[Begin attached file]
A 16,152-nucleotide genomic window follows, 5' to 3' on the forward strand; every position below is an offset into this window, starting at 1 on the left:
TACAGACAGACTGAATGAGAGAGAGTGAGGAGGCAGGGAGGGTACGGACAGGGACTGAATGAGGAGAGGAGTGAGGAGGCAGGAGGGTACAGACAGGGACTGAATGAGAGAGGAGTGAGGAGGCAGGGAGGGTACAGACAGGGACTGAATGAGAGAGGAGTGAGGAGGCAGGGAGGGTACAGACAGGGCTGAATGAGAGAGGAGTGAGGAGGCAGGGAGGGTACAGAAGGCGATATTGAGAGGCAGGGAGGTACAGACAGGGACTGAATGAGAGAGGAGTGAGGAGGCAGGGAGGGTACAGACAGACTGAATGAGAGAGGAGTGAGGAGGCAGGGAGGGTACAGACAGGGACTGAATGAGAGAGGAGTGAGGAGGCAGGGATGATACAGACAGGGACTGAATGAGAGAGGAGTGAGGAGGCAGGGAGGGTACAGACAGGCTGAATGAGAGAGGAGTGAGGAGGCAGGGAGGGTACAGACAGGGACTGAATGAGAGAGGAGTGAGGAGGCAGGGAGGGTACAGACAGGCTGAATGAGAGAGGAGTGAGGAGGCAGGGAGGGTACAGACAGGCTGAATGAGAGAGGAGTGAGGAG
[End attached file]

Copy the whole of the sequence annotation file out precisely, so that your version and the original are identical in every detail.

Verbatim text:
A 16,152-nucleotide genomic window follows, 5' to 3' on the forward strand; every position below is an offset into this window, starting at 1 on the left:
TACAGACAGACTGAATGAGAGAGAGTGAGGAGGCAGGGAGGGTACGGACAGGGACTGAATGAGGAGAGGAGTGAGGAGGCAGGAGGGTACAGACAGGGACTGAATGAGAGAGGAGTGAGGAGGCAGGGAGGGTACAGACAGGGACTGAATGAGAGAGGAGTGAGGAGGCAGGGAGGGTACAGACAGGGCTGAATGAGAGAGGAGTGAGGAGGCAGGGAGGGTACAGAAGGCGATATTGAGAGGCAGGGAGGTACAGACAGGGACTGAATGAGAGAGGAGTGAGGAGGCAGGGAGGGTACAGACAGACTGAATGAGAGAGGAGTGAGGAGGCAGGGAGGGTACAGACAGGGACTGAATGAGAGAGGAGTGAGGAGGCAGGGATGATACAGACAGGGACTGAATGAGAGAGGAGTGAGGAGGCAGGGAGGGTACAGACAGGCTGAATGAGAGAGGAGTGAGGAGGCAGGGAGGGTACAGACAGGGACTGAATGAGAGAGGAGTGAGGAGGCAGGGAGGGTACAGACAGGCTGAATGAGAGAGGAGTGAGGAGGCAGGGAGGGTACAGACAGGCTGAATGAGAGAGGAGTGAGGAG